Pew Center and Toyota Team Up to Research Energy Efficiency Best Practices

Pew Center and Toyota Team Up to Research Energy Efficiency Best Practices

The Pew Center on Global Climate Change and Toyota have launched a project to research energy efficiency strategies among top companies to discover, document and disseminate information about corporate best practices that reduce energy use and related greenhouse gas emissions.

The research and communications project, announced July 16, also will address the market and internal challenges companies encounter while attempting to implement energy efficiency strategies, Toyota and the Pew Center said.

The Pew Center is managing the research and communications for the project, which is being funded with a three-year, $1.4 million grant from Toyota.

"Energy efficiency is the simplest, most cost-effective way for companies to reduce their greenhouse gas emissions," said Eileen Claussen, president of the Pew Center on Global Climate Change, in a statement. "This project is designed to give companies the tools to ramp up efficiency efforts and simultaneously address growing concerns about climate change and skyrocketing energy prices."

Patricia Salas Pineda, group vice president of Toyota North America, praised the center's long experience in "engaging the business community in the development of pragmatic solutions to climate change."

"We are pleased to work with them to develop this initiative and educate corporations on the most effective ways to reduce energy use," Pineda said in a statement announcing the project.

In conducting its research, the center said it will turn first to the 42 corporations in its Business Environmental Leadership Council. The group is the largest U.S.-based association of companies dedicated to business and policy solutions to climate change, the center said. Its members are chiefly Fortune 500 firms whose combined revenues total more than $2 trillion and employees number almost 4 million.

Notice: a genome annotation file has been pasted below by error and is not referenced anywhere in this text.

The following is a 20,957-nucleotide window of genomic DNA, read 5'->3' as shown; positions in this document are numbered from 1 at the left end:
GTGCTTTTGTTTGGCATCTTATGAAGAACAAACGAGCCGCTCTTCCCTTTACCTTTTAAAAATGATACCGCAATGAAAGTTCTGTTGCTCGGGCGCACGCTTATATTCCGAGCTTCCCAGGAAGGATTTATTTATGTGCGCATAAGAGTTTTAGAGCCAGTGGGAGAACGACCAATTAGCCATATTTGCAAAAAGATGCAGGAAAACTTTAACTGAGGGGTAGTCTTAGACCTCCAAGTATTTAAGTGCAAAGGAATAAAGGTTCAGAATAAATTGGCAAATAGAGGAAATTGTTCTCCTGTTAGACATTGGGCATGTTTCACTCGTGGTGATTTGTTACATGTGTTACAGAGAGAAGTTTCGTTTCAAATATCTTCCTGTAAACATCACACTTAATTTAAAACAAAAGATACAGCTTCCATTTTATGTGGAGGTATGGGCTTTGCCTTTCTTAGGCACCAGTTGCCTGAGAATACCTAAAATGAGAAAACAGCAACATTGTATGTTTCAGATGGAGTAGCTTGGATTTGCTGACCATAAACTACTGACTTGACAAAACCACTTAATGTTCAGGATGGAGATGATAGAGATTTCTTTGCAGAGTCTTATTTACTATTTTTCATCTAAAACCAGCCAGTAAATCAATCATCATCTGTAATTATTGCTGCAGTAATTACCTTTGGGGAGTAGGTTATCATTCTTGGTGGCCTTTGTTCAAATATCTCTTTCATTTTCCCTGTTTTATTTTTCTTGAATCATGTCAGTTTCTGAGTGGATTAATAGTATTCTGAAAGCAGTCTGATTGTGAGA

According to Andre de Fontaine, the Pew Center's project manager for the effort, a workshop on the research project was conducted for the council last week.

"The feedback was very positive," said de Fontaine, a markets and business strategy fellow at the Pew Center. The center will likely reach out to other leading companies as well in its research, he said.

Information-gathering for the Pew Center-Toyota research project is expected to run about 18 months. The completed report is expected to detail best practices in energy efficiency for a number of key aspects including company operations, supply chains, products and services, the center said.  

The report's release will be the centerpiece of a major conference and is to be followed by regional workshops and briefings on the findings, which are to be showcased in an online component being developed for the project, the center said.

"We're very excited about it," Pew Center spokesman Tom Steinfeldt said of the project.

The Pew Center on Global Climate Change, established in May 1998, is a nonprofit, nonpartisan and independent organization.

Toyota, which established operations in the United States in 1957, operates 10 manufacturing plants and is constructing a new facility in Mississippi. The company supports numerous organizations in the U.S. that focus on education, the environment and safety. Last year, the firm's contribution to philanthropic programs in the U.S. totaled more than $56 million.